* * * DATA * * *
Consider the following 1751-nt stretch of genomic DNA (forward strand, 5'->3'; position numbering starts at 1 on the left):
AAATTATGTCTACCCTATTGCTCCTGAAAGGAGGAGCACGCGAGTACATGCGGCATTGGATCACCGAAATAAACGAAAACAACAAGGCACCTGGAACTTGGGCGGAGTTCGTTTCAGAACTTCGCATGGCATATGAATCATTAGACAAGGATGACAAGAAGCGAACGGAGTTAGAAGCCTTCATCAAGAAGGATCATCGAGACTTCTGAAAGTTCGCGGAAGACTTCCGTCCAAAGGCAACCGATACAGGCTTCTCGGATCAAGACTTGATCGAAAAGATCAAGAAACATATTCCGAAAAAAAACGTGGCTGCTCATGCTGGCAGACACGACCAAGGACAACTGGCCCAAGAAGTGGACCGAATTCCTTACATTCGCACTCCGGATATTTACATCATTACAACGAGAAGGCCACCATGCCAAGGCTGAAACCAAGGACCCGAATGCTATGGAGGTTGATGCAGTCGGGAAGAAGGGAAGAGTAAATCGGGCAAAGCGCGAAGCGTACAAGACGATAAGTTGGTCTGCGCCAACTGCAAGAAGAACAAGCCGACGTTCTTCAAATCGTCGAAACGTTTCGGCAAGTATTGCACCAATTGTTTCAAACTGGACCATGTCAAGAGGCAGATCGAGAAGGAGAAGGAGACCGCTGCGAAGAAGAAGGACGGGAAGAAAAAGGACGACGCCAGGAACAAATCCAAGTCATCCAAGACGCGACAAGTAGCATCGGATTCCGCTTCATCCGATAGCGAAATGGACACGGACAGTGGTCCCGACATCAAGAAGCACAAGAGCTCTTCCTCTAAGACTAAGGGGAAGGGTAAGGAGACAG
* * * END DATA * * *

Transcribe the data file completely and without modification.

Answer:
Consider the following 1751-nt stretch of genomic DNA (forward strand, 5'->3'; position numbering starts at 1 on the left):
AAATTATGTCTACCCTATTGCTCCTGAAAGGAGGAGCACGCGAGTACATGCGGCATTGGATCACCGAAATAAACGAAAACAACAAGGCACCTGGAACTTGGGCGGAGTTCGTTTCAGAACTTCGCATGGCATATGAATCATTAGACAAGGATGACAAGAAGCGAACGGAGTTAGAAGCCTTCATCAAGAAGGATCATCGAGACTTCTGAAAGTTCGCGGAAGACTTCCGTCCAAAGGCAACCGATACAGGCTTCTCGGATCAAGACTTGATCGAAAAGATCAAGAAACATATTCCGAAAAAAAACGTGGCTGCTCATGCTGGCAGACACGACCAAGGACAACTGGCCCAAGAAGTGGACCGAATTCCTTACATTCGCACTCCGGATATTTACATCATTACAACGAGAAGGCCACCATGCCAAGGCTGAAACCAAGGACCCGAATGCTATGGAGGTTGATGCAGTCGGGAAGAAGGGAAGAGTAAATCGGGCAAAGCGCGAAGCGTACAAGACGATAAGTTGGTCTGCGCCAACTGCAAGAAGAACAAGCCGACGTTCTTCAAATCGTCGAAACGTTTCGGCAAGTATTGCACCAATTGTTTCAAACTGGACCATGTCAAGAGGCAGATCGAGAAGGAGAAGGAGACCGCTGCGAAGAAGAAGGACGGGAAGAAAAAGGACGACGCCAGGAACAAATCCAAGTCATCCAAGACGCGACAAGTAGCATCGGATTCCGCTTCATCCGATAGCGAAATGGACACGGACAGTGGTCCCGACATCAAGAAGCACAAGAGCTCTTCCTCTAAGACTAAGGGGAAGGGTAAGGAGACAG